For the first time, an influential health panel is responding to the nation’s mental health crisis by recommending routine anxiety screenings in adults under 65.
To which we say, “Finally. It’s about time.”
When it comes to mental health concerns, the conversation around destigmatization couldn’t be more timely. In the wake of a global pandemic, we need to be talking openly about our experiences with mental health and routine anxiety screenings could be just the vehicle for opening up this dialogue.
But for working mothers, this recommendation is long overdue.
Anxiety disorders collectively make up the most common mental health concerns in the United States, affecting approximately one-third of adults at least once in their lifetime. Of these, women are twice as likely as men to be diagnosed with an anxiety disorder. This figure doesn’t account for the cases which go undetected or without treatment, adding to the urgency of regular screenings.
Being that the U.S. Preventive Services Task Force is extending this recommendation to adults aged 19 to 64, it’s worth noting that this broad age range comprises the vast majority of the workforce. Factor in the fact that women are far more likely to be afflicted with anxiety disorders than men, and it couldn’t be more obvious: working mothers are feeling the mental health crisis, and seemingly, always have.
This is not to say that men don’t experience anxiety; of course they do. However, women are typically socialized to be more emotionally expressive than men. The more “recognizable” signs of anxiety (panic attacks, heart palpitations, jittery limbs, etc.) may be more openly brought to medical attention by women, whereas men may manifest their symptoms in less apparent ways.
With that said, the unique evolution of the modern woman lends itself to profound mental and emotional strain. The simultaneous juggle of home, family, and career has long been exposing cracks- cracks that would become breaks.
The pandemic exposed and magnified the disproportionate expectations placed on women, and particularly working mothers. On average, full-time working mothers spend 50% more time on childcare daily than full-time working fathers. While it’s certainly nothing new for women to be cast into a caretaking role, the practical and emotional burden of being the “anchor” of the family takes its toll.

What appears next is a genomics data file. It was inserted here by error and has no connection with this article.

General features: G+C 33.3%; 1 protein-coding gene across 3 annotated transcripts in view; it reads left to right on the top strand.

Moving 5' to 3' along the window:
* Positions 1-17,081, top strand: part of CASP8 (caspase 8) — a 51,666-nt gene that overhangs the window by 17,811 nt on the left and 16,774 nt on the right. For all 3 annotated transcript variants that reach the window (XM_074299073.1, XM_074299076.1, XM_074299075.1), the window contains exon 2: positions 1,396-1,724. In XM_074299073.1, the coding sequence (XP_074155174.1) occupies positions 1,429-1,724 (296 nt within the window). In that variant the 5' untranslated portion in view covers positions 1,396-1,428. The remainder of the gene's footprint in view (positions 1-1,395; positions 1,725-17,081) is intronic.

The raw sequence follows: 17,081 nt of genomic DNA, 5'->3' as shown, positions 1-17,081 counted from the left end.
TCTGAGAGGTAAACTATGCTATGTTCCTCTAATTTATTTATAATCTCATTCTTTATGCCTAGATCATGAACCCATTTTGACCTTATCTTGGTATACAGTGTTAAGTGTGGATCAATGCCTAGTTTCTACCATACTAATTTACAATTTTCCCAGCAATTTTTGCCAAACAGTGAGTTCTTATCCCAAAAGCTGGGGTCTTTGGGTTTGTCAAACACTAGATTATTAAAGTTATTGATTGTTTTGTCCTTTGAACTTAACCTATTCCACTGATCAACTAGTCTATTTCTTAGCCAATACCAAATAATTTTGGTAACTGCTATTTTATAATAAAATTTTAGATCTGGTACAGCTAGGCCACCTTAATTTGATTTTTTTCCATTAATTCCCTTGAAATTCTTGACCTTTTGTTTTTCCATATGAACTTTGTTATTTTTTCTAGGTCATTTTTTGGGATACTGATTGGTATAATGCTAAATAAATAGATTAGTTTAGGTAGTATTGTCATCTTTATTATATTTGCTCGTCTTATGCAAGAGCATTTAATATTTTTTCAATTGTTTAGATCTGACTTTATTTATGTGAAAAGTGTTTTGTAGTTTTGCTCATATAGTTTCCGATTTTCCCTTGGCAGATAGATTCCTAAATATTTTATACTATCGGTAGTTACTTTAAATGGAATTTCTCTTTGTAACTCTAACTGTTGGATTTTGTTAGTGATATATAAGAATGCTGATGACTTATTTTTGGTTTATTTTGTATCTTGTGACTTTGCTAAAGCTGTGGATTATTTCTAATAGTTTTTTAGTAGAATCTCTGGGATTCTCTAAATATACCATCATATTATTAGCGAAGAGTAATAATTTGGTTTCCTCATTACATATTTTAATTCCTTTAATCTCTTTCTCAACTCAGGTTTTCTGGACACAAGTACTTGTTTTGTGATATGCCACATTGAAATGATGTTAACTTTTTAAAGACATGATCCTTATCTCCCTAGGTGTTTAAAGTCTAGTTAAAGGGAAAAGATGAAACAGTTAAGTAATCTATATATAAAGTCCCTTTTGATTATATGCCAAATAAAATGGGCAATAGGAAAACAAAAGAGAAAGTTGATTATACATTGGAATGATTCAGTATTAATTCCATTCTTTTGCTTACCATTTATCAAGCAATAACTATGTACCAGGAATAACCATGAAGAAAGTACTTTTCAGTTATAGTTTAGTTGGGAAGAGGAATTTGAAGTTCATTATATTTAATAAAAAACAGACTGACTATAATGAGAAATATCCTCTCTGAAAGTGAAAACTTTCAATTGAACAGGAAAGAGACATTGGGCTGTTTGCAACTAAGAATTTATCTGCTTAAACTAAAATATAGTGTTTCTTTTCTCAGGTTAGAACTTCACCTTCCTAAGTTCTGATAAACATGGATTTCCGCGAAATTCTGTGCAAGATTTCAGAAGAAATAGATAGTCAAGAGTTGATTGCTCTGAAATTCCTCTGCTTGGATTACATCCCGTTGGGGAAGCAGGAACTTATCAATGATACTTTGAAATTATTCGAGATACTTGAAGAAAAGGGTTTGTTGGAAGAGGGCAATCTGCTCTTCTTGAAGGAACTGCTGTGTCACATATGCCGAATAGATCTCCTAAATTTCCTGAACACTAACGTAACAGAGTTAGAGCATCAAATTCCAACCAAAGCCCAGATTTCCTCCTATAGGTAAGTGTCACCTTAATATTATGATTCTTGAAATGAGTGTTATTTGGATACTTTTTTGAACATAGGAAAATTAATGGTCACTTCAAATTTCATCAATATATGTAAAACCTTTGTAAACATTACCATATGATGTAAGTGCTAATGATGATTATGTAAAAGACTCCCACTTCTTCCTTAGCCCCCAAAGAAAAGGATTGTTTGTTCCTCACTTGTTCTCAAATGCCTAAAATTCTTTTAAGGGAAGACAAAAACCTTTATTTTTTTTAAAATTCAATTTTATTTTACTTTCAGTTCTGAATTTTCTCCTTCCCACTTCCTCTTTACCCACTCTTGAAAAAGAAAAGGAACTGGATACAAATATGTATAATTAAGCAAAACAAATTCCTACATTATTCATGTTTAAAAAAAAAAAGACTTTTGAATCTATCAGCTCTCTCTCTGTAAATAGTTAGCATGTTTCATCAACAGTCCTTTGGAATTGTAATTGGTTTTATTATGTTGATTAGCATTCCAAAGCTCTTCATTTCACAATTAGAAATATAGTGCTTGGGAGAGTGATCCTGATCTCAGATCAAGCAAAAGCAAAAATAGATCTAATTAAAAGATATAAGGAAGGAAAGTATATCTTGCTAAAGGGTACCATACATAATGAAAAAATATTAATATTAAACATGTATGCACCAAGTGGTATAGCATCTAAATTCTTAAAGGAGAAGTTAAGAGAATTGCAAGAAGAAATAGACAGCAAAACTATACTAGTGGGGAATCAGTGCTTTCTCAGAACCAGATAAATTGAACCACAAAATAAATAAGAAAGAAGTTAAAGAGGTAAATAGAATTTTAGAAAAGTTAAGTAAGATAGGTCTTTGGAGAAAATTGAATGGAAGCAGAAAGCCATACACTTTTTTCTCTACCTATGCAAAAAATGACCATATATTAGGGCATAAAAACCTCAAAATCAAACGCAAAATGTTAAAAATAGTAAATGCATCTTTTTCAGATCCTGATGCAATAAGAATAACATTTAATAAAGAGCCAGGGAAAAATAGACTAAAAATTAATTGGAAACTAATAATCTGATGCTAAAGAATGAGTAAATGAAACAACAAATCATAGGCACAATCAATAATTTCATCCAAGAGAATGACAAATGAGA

Ironically, when it comes to the addition of routine anxiety screenings, the recommendation itself presumes upon the exploitation of female labor-- in the United States, women make up 77.6% of healthcare workers. In a field of professionals already thoroughly worn down and under-resourced, it’s difficult to consider adding yet another spinning plate. There has been pushback on these recommendations from a number of concerned medical workers, and for good reason. “Pink-collar” professions are under more strain than ever, adding to the collective exhaustion (and mental health struggle) across the country.
Are you struggling?
Many signs of anxiety slip under the radar, simply because we don’t think of them as symptoms. Dissociation, procrastination, and sudden burnout are all common indicators of an underlying anxiety issue. You may avoid going to sleep due to frequent nightmares-- or because lying in bed alone with your thoughts is a nightmare in and of itself. Maybe you’re more inclined to spend your free time sinking into the nearest screen than investing in self-care. Or maybe you’re hyper-fixated on controlling your environment, striving to conquer every variable you can… because what you can’t control only fans the flames of anxiety. And the cycle continues.
These symptoms don’t always indicate an anxiety disorder, but being aware of them can help with early detection and treatment. When we have the resources to manage our anxiety, we are empowered to live more fully.
Routine anxiety screenings may still be pending in general healthcare within the U.S., but that doesn’t mean we can’t take the initiative to consult with our healthcare provider to pursue assessments ourselves.
Anxiety is a drain on valuable energy. When anxiety is managed or treated, there is a greater capacity to embrace life. We are able to better show up for our family and friends, sustain a healthy relationship, and perform to our potential in our career. If you are struggling with feelings of anxiety, take the first step and talk to your healthcare provider.